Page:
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LINCOLN COUNTY • Mike Arduser has seen snowy owls in northern Michigan, but he never expected to spot the Arctic birds this far south.

He and his wife, Jane, got that chance recently after several people reported seeing two of the white, 2-foot-tall birds on private property next to the B.K. Leach Memorial Conservation Area near Elsberry.

Arduser, 58, of Webster Groves, a biologist for the Missouri Department of Conservation, said his co-workers and online birding message boards had been buzzing about the news.

"They're a gorgeous bird, and it's a real treat for folks down here," he said.

Some of the owls migrate regularly, and some remain year-round in their northern breeding grounds, but wildlife experts have noticed a larger than usual migration this winter that extends to places thousands of miles away. In Missouri, more than 50 have been spotted. The previous high for the state was 13.

One theory for the increase is a combination of a good breeding season with a decline in the lemming population, which is the owl's main food, Arduser said. The birds also eat mice, voles, rabbits and fish.

"But why come all the way to Missouri when you could have stopped in Iowa or southern Michigan? — it is kind of curious," he said.

The birds — a male and a female — were seen in the area Jan. 11 to Jan. 18, but since then, no sightings have been reported. It's unclear whether the owls have moved on.

Their appearance gave many longtime local conservationists their first peek at the species.

Gary Calvert, 54, who has been a biologist with the state's Conservation Department since 1978, said he was determined to see them.

"That was when we were having snow here, and boy, I tell you, trying to find a white bird in a snowstorm is not an easy task," he said.

He eventually spotted the male, which is whiter than the female, on Jan. 14. But the female proved to be elusive.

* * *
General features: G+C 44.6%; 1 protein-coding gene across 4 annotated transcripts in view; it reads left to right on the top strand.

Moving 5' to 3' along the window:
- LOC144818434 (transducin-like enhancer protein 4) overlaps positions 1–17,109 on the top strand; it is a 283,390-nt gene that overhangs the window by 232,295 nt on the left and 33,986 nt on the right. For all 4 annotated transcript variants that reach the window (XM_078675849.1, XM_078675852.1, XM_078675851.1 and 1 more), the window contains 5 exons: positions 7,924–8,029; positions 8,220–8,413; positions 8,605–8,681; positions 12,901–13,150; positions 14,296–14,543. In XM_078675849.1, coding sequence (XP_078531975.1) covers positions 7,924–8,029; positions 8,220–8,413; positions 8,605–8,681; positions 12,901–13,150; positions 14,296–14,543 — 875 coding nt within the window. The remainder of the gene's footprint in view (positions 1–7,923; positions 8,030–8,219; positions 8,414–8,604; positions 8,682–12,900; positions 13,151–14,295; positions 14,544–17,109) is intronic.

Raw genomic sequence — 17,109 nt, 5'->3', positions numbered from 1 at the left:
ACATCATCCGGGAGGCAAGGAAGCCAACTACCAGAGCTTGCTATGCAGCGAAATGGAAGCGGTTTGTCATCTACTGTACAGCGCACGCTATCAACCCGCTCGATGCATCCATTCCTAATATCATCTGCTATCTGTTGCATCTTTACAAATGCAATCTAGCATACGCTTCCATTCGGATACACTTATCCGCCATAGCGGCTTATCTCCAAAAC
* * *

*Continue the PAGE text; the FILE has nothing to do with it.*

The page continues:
"It was in the middle of a bunch of geese, so it was very hard to pick out," he said.

Kevin Eulinger, 34, a conservation agent in Lincoln County, had never seen one in more than 20 years of bird-watching. He spotted the male on Jan. 17, a few hundred feet off Norton Woods Road.

"I was just driving by real slow, and sure enough there's a bright white owl sitting in the middle of this field," he said. "It was a long ways away, and I could still see it plain as day. They're just that remarkably white."

Adding to the bird's attraction, he said, is its connection to Harry Potter — the owls are the same species as his pet, Hedwig.

Denver Holt, director of the Owl Research Institute in Charlo, Mont., said snowy owls usually perch on the ground or on short posts. The birds hunt both day and night. They are primarily a tundra species, and they like open habitats, often ones that are wind-swept and cold.

Arduser said that when he and his wife spotted the male owl, it was sitting in a patch of snow.

"I thought this is going to be like looking for a needle in a haystack, but there it was," he said.

Arduser used a spotting scope, and he said the owl just sat there looking around.

"I mean, it had its eye on us and clearly knew we were there," he said. "But we were far enough away and didn't approach it, so we didn't spook it."

Jason Harrison, 37, of Troy, Mo., is a professional wildlife photographer who last year traveled to northern Minnesota to photograph a snowy owl but never got the shot.

"I've traveled all over in pursuit of them, but I didn't have to go far for this one," he said.

He said the birds make a striking photograph because of their yellow eyes and dark irises against white plumage, which even covers their feet.

Wildlife experts hope this won't be the last they see of these birds.

"Who knows?" Arduser said. "Winter's not over yet. Stay tuned."

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